We need to be first on the Moon, uh, again, says NASA

'I don't want China to get to the south pole with humans and then say: this is ours, stay out'

NASA boss Bill Nelson says America is "in a space race with China" and wants its astronauts back on the Moon before anyone else – to make sure foreign states don't take control of water and other resources on Earth's natural satellite.

On Tuesday, in a news briefing updating journos on the progress of the Artemis II mission, the US space agency's administrator outlined plans to establish a long-term lunar base in the "for all mankind" spirit of the Apollo missions half a century ago, from which astronauts can explore the Solar System further out to Mars and beyond.

One goal is to land on the Moon's south pole, where scientists suspect there is water and ice – a vital resource for human survival. "I don't want China to get to the south pole first with humans and then say: this is ours, stay out … If indeed we find water in abundance there that could be utilized for future crews and spacecraft, we want to make sure that's available to all, not just the one that's claiming it," Nelson said.

Russia also has similar aspirations, and is planning to launch Luna-25 – a robotic lander designed to probe the regolith and plasma and dust in the lunar polar exosphere – this Friday. Nelson, however, said Russia was less of a threat. The US has collaborated with the Roscosmos for decades, and the Kremlin probably won't be able to send cosmonauts to the Moon for a while yet.

NASA's Artemis II mission is set to involve sending four astronauts around the Moon over a ten-day journey in November 2024, its first-ever crewed test of its Orion capsule and Space Launch System rocket.

The group is made up of NASA Commander Reid Wiseman; pilot Victor Glover; mission specialist Christina Hammock Koch; and the Canadian Space Agency's mission Specialist Jeremy Hansen. They got their first good look at the lunar spacecraft they will be flying in this week.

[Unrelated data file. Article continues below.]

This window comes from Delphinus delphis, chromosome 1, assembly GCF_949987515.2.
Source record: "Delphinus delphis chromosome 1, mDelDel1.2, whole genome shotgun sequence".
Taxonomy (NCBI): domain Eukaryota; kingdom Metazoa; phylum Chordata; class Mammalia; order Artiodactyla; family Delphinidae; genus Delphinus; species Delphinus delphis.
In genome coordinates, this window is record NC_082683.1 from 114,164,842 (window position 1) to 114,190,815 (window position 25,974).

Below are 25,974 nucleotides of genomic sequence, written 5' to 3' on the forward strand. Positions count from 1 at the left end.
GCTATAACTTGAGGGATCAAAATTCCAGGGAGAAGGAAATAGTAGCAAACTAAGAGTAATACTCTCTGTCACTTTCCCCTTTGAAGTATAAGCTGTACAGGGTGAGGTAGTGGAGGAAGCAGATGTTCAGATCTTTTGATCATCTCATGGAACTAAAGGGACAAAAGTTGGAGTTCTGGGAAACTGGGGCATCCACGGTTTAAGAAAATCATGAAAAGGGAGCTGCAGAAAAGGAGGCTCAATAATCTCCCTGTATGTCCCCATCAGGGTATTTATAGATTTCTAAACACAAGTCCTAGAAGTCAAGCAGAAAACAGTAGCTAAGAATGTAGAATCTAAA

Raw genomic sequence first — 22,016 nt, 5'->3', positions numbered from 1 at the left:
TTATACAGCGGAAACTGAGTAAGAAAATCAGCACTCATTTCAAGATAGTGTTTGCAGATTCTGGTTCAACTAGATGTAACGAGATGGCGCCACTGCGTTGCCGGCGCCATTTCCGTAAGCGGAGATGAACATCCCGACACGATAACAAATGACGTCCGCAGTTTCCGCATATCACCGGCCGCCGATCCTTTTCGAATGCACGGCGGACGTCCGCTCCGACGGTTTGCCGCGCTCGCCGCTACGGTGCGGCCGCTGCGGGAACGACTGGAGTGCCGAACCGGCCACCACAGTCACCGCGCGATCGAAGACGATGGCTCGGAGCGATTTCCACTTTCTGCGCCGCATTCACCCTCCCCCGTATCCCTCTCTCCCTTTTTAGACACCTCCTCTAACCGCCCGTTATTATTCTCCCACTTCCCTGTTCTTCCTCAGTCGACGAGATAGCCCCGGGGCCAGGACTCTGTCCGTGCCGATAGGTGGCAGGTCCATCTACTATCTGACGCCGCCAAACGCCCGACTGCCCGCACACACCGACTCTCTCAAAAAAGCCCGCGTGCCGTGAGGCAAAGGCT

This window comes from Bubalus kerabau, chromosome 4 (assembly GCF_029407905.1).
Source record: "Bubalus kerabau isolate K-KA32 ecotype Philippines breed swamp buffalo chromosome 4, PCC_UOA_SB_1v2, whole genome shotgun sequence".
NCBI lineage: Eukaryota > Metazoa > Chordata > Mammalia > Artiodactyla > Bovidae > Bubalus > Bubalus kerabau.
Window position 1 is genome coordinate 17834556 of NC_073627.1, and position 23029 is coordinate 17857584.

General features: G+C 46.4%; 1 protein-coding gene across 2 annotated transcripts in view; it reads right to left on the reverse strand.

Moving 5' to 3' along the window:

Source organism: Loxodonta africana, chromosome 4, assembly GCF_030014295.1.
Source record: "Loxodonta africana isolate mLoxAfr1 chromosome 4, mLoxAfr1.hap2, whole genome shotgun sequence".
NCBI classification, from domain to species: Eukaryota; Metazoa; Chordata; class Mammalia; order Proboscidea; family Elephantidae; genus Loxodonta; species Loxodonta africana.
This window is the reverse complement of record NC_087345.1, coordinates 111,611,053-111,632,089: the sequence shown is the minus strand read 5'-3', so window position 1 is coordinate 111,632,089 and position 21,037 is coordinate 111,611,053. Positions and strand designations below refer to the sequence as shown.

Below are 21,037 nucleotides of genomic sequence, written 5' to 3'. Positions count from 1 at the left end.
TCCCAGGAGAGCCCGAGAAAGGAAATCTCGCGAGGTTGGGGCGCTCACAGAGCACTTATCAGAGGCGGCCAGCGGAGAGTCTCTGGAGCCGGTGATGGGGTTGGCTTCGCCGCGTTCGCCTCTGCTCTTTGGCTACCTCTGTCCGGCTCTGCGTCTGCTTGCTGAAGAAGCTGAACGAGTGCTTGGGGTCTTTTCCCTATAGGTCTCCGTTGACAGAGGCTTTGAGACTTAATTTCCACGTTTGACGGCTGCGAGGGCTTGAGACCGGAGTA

"We're fired up," said Wiseman. He said the success of the Artemis II mission would lead to the next group being able to set foot on the surface of the Moon, NASA building its lunar Gateway outpost, and astronauts reaching Mars one day. "Artemis II is the tiniest footprint in the Artemis campaign," the commander said.

NASA deputy administrator Pam Melroy said the space agency will conduct experiments focusing on the effects of radiation on the crew in the Artemis II flight. "We have the hardware not just for Artemis II, but for flights all the way out to Artemis VI already in work," she added.

As engineers continue to prepare for the mission, they will be upgrading and fixing components from the capsule and rocket from the first test flight. The core stage of the SLS launch vehicle needs to be repaired, for example. NASA is also still trying to figure out what caused the heat shield – designed to protect its Orion lunar capsule as it returns back to Earth – to burn up more than expected.

Jim Free, the space agency's associate administrator, Exploration Systems Development Mission Directorate, said the problem was currently the "biggest open issue" in preparation for returning to the Moon. ®

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